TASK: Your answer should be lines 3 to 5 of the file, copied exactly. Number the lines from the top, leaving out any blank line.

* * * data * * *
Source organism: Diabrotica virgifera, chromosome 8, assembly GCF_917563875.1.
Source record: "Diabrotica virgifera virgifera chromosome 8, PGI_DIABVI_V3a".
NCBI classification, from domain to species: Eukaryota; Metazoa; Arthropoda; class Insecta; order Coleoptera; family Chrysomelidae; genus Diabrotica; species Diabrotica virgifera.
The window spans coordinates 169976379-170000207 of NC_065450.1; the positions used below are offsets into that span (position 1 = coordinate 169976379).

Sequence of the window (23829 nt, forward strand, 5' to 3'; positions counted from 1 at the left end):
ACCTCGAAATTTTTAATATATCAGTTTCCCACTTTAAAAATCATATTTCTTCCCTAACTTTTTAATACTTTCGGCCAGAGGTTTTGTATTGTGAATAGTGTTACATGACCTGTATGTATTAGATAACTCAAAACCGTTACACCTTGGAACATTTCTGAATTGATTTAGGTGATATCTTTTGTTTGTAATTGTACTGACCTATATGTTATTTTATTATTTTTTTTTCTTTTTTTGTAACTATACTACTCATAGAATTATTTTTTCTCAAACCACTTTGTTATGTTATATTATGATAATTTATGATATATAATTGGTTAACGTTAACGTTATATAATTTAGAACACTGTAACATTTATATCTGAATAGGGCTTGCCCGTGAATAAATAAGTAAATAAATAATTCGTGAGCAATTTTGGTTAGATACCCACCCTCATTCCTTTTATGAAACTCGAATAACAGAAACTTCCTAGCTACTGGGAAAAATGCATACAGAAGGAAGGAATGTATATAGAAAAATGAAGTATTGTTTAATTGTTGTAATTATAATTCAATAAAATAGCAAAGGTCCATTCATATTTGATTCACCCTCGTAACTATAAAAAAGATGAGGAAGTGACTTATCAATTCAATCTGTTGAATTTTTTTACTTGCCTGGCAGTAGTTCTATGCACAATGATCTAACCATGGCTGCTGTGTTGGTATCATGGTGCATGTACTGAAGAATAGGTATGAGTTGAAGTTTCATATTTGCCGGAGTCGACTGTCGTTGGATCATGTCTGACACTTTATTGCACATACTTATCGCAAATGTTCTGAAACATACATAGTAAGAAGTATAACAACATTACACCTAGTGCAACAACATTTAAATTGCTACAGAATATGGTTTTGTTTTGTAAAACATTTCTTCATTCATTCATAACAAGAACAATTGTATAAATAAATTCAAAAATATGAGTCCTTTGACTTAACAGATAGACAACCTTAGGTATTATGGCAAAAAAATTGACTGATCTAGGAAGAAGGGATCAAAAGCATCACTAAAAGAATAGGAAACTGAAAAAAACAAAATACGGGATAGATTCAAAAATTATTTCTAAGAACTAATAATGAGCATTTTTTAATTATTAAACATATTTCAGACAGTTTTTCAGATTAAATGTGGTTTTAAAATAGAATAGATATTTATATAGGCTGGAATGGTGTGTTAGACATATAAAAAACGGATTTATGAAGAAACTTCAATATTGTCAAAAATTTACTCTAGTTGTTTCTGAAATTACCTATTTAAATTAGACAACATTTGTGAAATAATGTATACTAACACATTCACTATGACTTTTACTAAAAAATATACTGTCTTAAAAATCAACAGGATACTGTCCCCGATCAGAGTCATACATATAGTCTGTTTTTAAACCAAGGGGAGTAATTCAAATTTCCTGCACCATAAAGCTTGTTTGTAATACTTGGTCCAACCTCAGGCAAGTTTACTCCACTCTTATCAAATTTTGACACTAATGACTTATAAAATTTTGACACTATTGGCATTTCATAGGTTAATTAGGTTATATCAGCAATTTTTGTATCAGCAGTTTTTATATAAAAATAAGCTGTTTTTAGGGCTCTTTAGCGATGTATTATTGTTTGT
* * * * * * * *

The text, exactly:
NCBI classification, from domain to species: Eukaryota; Metazoa; Arthropoda; class Insecta; order Coleoptera; family Chrysomelidae; genus Diabrotica; species Diabrotica virgifera.
The window spans coordinates 169976379-170000207 of NC_065450.1; the positions used below are offsets into that span (position 1 = coordinate 169976379).

Sequence of the window (23829 nt, forward strand, 5' to 3'; positions counted from 1 at the left end):